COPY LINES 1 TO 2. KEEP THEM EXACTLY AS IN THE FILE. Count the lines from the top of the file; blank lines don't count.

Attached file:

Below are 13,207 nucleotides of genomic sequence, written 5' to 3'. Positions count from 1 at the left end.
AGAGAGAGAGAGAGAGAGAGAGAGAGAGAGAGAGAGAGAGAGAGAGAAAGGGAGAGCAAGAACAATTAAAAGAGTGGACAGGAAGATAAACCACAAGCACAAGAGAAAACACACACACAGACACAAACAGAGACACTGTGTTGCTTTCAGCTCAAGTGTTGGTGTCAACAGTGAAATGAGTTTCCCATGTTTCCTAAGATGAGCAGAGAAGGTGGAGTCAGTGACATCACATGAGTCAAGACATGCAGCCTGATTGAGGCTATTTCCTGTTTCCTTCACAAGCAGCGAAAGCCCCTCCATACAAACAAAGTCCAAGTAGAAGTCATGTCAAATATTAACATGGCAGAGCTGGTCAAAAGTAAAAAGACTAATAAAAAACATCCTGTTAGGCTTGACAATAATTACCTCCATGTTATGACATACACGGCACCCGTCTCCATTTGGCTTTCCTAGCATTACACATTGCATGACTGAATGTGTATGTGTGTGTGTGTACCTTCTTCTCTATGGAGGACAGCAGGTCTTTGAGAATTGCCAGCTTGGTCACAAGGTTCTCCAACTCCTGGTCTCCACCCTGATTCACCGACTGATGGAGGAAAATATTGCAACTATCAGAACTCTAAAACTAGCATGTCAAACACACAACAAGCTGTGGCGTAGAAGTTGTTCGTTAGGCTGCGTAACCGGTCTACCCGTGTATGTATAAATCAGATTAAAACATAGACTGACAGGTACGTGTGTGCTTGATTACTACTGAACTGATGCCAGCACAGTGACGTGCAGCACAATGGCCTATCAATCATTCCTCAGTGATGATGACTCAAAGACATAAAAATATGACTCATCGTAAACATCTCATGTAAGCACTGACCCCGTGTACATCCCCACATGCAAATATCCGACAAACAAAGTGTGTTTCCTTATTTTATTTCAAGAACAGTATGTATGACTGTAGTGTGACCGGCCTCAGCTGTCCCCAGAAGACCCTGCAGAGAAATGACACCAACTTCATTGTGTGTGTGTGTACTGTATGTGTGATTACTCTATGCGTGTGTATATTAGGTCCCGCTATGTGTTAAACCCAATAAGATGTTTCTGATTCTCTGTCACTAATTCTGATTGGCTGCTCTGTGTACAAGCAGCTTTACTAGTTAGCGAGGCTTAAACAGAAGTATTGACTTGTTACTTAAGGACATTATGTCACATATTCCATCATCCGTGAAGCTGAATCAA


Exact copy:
Below are 13,207 nucleotides of genomic sequence, written 5' to 3'. Positions count from 1 at the left end.
AGAGAGAGAGAGAGAGAGAGAGAGAGAGAGAGAGAGAGAGAGAGAGAAAGGGAGAGCAAGAACAATTAAAAGAGTGGACAGGAAGATAAACCACAAGCACAAGAGAAAACACACACACAGACACAAACAGAGACACTGTGTTGCTTTCAGCTCAAGTGTTGGTGTCAACAGTGAAATGAGTTTCCCATGTTTCCTAAGATGAGCAGAGAAGGTGGAGTCAGTGACATCACATGAGTCAAGACATGCAGCCTGATTGAGGCTATTTCCTGTTTCCTTCACAAGCAGCGAAAGCCCCTCCATACAAACAAAGTCCAAGTAGAAGTCATGTCAAATATTAACATGGCAGAGCTGGTCAAAAGTAAAAAGACTAATAAAAAACATCCTGTTAGGCTTGACAATAATTACCTCCATGTTATGACATACACGGCACCCGTCTCCATTTGGCTTTCCTAGCATTACACATTGCATGACTGAATGTGTATGTGTGTGTGTGTACCTTCTTCTCTATGGAGGACAGCAGGTCTTTGAGAATTGCCAGCTTGGTCACAAGGTTCTCCAACTCCTGGTCTCCACCCTGATTCACCGACTGATGGAGGAAAATATTGCAACTATCAGAACTCTAAAACTAGCATGTCAAACACACAACAAGCTGTGGCGTAGAAGTTGTTCGTTAGGCTGCGTAACCGGTCTACCCGTGTATGTATAAATCAGATTAAAACATAGACTGACAGGTACGTGTGTGCTTGATTACTACTGAACTGATGCCAGCACAGTGACGTGCAGCACAATGGCCTATCAATCATTCCTCAGTGATGATGACTCAAAGACATAAAAATATGACTCATCGTAAACATCTCATGTAAGCACTGACCCCGTGTACATCCCCACATGCAAATATCCGACAAACAAAGTGTGTTTCCTTATTTTATTTCAAGAACAGTATGTATGACTGTAGTGTGACCGGCCTCAGCTGTCCCCAGAAGACCCTGCAGAGAAATGACACCAACTTCATTGTGTGTGTGTGTACTGTATGTGTGATTACTCTATGCGTGTGTATATTAGGTCCCGCTATGTGTTAAACCCAATAAGATGTTTCTGATTCTCTGTCACTAATTCTGATTGGCTGCTCTGTGTACAAGCAGCTTTACTAGTTAGCGAGGCTTAAACAGAAGTATTGACTTGTTACTTAAGGACATTATGTCACATATTCCATCATCCGTGAAGCTGAATCAA